CDOT jobs that require head lamps? Yeah, we do that.

How CDOT’s Division of Maintenance and Operations transforms roads while most Coloradans are asleep

The dedicated teams of CDOT’s Division of Maintenance and Operations are often busy responding to incidents of all kinds while most Coloradans are fast asleep. The critical role that CDOT’s round-the-clock efforts play in keeping Colorado's roadways functioning smoothly is nothing to overlook.
 A group of CDOT trucks on a road at sunset.
A group of CDOT trucks on a road at sunset.

When it comes to CDOT job requirements, “nocturnal” isn’t usually listed. But many of our crucial tasks can only happen after the sun goes down. In fact, they wouldn’t happen at all if we couldn’t work around the clock. They’re big jobs.
CDOT maintains and repairs over 23,000 lane miles of highway, more than 3,400 bridges and 30 tunnels statewide. We also plow state highways, help stranded motorists and even do avalanche mitigation in the winter months.

The dedicated teams of CDOT’s Division of Maintenance and Operations are often busy responding to incidents of all kinds while most Coloradans are fast asleep. At times, these incidents include clearing car wrecks, snow, rockslides, and repairing roadway damage. The critical role that CDOT’s round-the-clock efforts play in keeping Colorado's roadways functioning smoothly is nothing to overlook.

Incident Response and Snow Removal

Bright sunny mornings in Colorado can quickly turn to snow by the afternoon. The unpredictable nature of the state's climate can lead to a variety of incidents at any hour — day or night. CDOT’s Traffic Incident Management team is on call 24/7 and is responsible for responding to these unexpected, traffic-related events.

CDOT trains our highway maintainers to use heavy, Class A Commercial Driver’s License (CDL) equipment (like snowplows) so they’re prepared to handle everything from car crashes to hazardous spills.

During the winter months, CDOT's snow fighters battle heavy snowfall and ice to ensure that roads are clear, and Coloradans can get to their destinations safely by the time morning commuters hit the highways.

An orange, CDOT snowplow with its headlight on clears snow at night.
An orange, CDOT snowplow with its headlight on clears snow at night.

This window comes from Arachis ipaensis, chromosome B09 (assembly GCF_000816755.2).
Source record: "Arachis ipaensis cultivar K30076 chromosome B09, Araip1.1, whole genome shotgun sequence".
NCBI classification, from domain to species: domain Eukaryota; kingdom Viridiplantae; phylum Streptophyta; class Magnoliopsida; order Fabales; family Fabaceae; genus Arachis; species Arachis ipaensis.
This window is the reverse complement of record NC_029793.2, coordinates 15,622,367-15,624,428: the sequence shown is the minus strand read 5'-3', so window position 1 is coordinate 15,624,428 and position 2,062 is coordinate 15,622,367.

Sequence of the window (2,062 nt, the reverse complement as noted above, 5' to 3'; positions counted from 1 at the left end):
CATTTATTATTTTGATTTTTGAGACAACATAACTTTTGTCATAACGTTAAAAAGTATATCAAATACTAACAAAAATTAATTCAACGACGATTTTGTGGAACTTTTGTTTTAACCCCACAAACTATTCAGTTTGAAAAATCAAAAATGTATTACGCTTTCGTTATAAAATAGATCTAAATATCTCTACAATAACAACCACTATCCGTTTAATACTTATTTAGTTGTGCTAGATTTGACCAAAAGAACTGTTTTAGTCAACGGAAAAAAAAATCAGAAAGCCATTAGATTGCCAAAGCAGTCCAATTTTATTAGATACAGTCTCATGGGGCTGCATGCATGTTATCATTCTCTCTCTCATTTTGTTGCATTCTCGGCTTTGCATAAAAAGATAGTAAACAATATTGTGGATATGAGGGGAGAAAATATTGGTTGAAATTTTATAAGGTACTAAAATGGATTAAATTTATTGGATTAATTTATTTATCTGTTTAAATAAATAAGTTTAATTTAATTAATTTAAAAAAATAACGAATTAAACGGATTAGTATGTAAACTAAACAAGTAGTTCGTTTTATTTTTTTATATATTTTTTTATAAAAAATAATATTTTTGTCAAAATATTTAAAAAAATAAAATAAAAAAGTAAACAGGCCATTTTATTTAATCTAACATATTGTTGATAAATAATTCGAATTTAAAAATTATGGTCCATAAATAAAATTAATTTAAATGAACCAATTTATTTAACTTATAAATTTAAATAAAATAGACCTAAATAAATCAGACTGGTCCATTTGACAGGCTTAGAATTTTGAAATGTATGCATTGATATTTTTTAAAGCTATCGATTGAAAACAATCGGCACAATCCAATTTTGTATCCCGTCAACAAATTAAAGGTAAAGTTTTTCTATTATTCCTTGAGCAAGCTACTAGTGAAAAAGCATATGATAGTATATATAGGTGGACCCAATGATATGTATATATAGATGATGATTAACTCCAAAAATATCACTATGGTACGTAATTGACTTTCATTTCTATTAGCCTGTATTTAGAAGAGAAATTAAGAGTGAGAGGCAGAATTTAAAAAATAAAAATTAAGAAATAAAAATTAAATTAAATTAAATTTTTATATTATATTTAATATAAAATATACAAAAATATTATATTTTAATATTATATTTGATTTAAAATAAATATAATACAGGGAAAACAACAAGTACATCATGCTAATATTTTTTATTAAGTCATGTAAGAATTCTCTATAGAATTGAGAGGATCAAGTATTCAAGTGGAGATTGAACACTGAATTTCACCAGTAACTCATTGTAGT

Rockslides, Floods and Avalanches - Oh my!

Colorado's mountainous terrain is not without its challenges. Rockslides, floods and avalanches can block highways and put travelers at risk without any warning. CDOT teams clear the debris from these natural weather incidents and repair the roadway if any damage is done.

CDOT and its sister agency, the Colorado Avalanche Information Center, regularly monitor and control 278 of 522 known avalanche paths located above Colorado highways. One of the ways CDOT reduces risks of avalanches and approaches avalanche mitigation is by triggering controlled avalanches before they can pose a threat to motorists. In the case that an avalanche does impact one of Colorado’s roadways, CDOT’s Division of Maintenance and Operations is there to help clear the snow and debris.

Maintenance and Infrastructure Improvements

CDOT's night crews also carry out essential maintenance and improvement work during the overnight hours. The absence of heavy traffic during these hours allows for more efficient and safer execution of projects such as road resurfacing, bridge repairs and signage updates.

Light shines on a group of CDOT workers maintaining road conditions at night
Light shines on a group of CDOT workers maintaining road conditions at night.

The men and women of CDOT’s Division of Maintenance and Operations continually demonstrate their unwavering commitment to the state's transportation network. Whether responding to incidents like road or bridge damage, rockslides, floods or avalanches, CDOT's nighttime heroes are always working hard to keep Colorado moving. At CDOT, we do more than you think.